DDD - A Very Expensive Stock
3D Systems is a component of the S&P 600 Small Cap Index. Since being added to the index on April 11, 2012, when its market cap was at $1.34 billion, it has skyrocketed up to top-ten market cap on the index. The average market cap of an S&P 600 Small Cap component is $923 million, putting 3D System's current $4 billion market cap over 400% greater than an average component.
DDD is currently trading at an extremely rich P/E of 100, with a forward P/E of 43.73 as of Dec 31, 2012 - Today's forward P/E sits well over 50. This means that shareholders purchasing this stock are betting that revenue to will continue to grow at its blistering pace, and a perfectly happy that it will take almost 3 years of current revenue growth at these share price levels to bring its P/E below 20.00 and into "conservative" territory.
On a historical basis, DDD has never been close to as expensive as it is now:
They have also increased their debt levels in-line with the increases in their revenue, which means they have to ensure they don't fall into the trap of increasing debt and debt service costs, and diminishing returns on R&D and Innovation. The next year or two will be very telling, but current share prices are reflecting an exuberance that does not bode historically well for longs.
3-D Systems is exhibiting classic patterns of a blow-off peak right now. These types of moves are very difficult to pin down, because they tend to be exhaustive - volume has spiked dramatically along with the exponential nature of the rise, and internals are just starting to show signs of cracking. We could still see another $10-$20 move up from here, but we are beginning to look exhaustive with this monthly and weekly gap. The next few days will tell us if this is a classic Island Reversal pattern on a gap lower into next week.
DDD has broken out of the constraints of all upper trend line and channel lines, and is now engaged in what is known as a "throw-over", the final move of a long term trend before a swift reversal back within the confines of its historical price action.
Internal measures of buying and selling momentum are waning off, indicating that this move, when it does reverse, will do so swiftly and take many long investors by surprise. Initial target range is at previous support of $32.35 and resistance of $29.35, with greater bearish potential from there. Traders may target a short, upon confirmation of a reversal with an island-gap early next week, to this range.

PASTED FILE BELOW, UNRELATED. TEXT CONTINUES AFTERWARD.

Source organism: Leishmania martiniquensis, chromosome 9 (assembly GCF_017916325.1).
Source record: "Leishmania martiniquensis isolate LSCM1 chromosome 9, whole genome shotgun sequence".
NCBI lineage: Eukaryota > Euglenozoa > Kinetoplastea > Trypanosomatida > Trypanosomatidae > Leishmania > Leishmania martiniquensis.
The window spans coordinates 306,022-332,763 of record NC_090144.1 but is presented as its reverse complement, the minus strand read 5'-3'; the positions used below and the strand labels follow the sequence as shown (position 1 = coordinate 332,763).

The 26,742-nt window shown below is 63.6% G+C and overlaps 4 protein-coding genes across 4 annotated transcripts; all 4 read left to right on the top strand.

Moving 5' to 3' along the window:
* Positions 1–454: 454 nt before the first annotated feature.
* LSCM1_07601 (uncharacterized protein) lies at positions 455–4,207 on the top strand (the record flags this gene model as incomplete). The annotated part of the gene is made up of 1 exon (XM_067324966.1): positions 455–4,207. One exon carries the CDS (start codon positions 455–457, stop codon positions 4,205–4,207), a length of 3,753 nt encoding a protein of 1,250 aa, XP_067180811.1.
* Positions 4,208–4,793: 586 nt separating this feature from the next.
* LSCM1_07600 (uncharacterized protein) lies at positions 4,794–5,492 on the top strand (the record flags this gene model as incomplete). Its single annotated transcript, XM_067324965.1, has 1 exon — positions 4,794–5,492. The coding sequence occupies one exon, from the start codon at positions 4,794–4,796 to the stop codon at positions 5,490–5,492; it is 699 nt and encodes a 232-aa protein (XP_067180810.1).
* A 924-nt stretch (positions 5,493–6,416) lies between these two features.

While I am a huge fan of the technology of 3D printing and its potential to raise human living standards drastically, I cannot let that get in the way of the reality of the situation - 3D printing still has huge leaps and bounds to go before it can fundamentally justify the exuberance and high prices we are seeing in 3D printing stocks today. The disconnect between fundamental realities and asset prices will narrow, as it always does, and we will likely see some great buying opportunities within this sphere over the next 12-24 months.
If there is going to be a catalyst that will bring 3D printers closer to a PC-like potential adoption rate, it will likely happen when these stocks fall out of favor and have to crank up the innovation to please shareholders and keep customers coming. I will keep my eye on this market closely, and will do a follow-up when I am going to initiate some long-term long positions within the 3D printing industry.
Additional disclosure: Upon either a weekly island reversal gap, or an outside daily reversal bar, I will initiate a short position - this may be further than 72 hours out, but it is not far.